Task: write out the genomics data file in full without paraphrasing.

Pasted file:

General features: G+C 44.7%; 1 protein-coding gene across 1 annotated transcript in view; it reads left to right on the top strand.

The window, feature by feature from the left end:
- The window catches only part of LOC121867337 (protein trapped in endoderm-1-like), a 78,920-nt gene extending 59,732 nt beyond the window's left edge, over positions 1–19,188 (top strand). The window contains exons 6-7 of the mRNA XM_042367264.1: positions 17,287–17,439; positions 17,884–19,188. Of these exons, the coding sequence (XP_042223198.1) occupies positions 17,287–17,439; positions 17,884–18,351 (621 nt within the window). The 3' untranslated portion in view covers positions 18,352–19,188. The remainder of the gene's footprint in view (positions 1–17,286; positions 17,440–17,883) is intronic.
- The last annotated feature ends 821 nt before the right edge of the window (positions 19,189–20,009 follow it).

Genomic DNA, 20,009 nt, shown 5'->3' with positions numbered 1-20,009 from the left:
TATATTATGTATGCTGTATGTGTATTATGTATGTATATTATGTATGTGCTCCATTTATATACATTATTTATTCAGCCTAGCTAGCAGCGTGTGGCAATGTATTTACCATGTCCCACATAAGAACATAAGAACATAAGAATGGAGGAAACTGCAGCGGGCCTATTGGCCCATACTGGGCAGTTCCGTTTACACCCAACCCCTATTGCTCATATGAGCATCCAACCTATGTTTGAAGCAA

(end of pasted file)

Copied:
General features: G+C 44.7%; 1 protein-coding gene across 1 annotated transcript in view; it reads left to right on the top strand.

The window, feature by feature from the left end:
- The window catches only part of LOC121867337 (protein trapped in endoderm-1-like), a 78,920-nt gene extending 59,732 nt beyond the window's left edge, over positions 1–19,188 (top strand). The window contains exons 6-7 of the mRNA XM_042367264.1: positions 17,287–17,439; positions 17,884–19,188. Of these exons, the coding sequence (XP_042223198.1) occupies positions 17,287–17,439; positions 17,884–18,351 (621 nt within the window). The 3' untranslated portion in view covers positions 18,352–19,188. The remainder of the gene's footprint in view (positions 1–17,286; positions 17,440–17,883) is intronic.
- The last annotated feature ends 821 nt before the right edge of the window (positions 19,189–20,009 follow it).

Genomic DNA, 20,009 nt, shown 5'->3' with positions numbered 1-20,009 from the left:
TATATTATGTATGCTGTATGTGTATTATGTATGTATATTATGTATGTGCTCCATTTATATACATTATTTATTCAGCCTAGCTAGCAGCGTGTGGCAATGTATTTACCATGTCCCACATAAGAACATAAGAACATAAGAATGGAGGAAACTGCAGCGGGCCTATTGGCCCATACTGGGCAGTTCCGTTTACACCCAACCCCTATTGCTCATATGAGCATCCAACCTATGTTTGAAGCAA